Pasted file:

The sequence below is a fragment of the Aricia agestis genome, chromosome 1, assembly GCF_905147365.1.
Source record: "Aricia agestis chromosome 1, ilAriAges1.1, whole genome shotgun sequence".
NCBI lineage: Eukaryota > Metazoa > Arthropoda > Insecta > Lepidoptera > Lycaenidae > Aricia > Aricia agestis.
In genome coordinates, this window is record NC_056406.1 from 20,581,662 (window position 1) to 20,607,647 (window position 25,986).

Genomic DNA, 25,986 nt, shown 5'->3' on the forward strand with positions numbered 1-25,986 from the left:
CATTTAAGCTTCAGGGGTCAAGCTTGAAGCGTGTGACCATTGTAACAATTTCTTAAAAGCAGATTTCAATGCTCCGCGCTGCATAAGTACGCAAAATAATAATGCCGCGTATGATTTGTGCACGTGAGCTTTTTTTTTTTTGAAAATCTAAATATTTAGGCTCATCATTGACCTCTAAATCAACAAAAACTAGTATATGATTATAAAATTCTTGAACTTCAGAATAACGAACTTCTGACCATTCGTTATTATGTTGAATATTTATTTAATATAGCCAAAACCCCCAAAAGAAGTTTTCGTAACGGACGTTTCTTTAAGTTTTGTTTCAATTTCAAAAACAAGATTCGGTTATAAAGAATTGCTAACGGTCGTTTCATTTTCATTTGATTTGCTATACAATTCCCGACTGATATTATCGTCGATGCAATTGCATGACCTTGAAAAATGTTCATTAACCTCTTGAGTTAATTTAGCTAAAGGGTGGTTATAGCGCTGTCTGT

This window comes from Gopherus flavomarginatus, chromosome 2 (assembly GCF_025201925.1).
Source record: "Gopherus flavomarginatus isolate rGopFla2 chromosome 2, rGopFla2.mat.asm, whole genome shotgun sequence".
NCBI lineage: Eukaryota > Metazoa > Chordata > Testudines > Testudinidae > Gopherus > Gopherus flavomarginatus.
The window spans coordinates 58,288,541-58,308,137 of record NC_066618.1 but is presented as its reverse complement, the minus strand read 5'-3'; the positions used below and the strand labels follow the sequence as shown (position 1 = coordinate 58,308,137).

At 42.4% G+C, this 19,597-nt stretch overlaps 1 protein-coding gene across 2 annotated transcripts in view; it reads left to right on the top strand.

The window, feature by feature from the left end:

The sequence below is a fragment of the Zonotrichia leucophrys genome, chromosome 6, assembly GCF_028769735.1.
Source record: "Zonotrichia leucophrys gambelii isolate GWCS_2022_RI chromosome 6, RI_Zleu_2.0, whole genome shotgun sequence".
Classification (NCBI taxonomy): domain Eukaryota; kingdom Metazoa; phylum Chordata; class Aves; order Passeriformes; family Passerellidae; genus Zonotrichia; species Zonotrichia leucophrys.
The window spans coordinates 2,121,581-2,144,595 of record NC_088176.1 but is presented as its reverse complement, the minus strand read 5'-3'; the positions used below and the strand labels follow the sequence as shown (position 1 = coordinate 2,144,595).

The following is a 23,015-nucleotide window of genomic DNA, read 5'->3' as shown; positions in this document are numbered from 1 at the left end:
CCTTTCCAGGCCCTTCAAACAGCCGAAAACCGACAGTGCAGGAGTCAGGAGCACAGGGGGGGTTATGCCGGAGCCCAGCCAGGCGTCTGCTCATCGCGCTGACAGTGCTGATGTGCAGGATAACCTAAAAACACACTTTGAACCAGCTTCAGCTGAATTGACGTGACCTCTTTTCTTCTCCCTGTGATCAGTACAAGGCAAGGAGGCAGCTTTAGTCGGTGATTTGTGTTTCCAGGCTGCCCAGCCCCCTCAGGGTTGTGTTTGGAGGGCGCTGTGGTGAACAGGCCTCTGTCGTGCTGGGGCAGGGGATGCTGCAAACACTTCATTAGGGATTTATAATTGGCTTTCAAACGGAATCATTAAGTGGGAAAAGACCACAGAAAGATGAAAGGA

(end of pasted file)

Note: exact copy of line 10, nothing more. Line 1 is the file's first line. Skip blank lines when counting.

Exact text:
The window spans coordinates 58,288,541-58,308,137 of record NC_066618.1 but is presented as its reverse complement, the minus strand read 5'-3'; the positions used below and the strand labels follow the sequence as shown (position 1 = coordinate 58,308,137).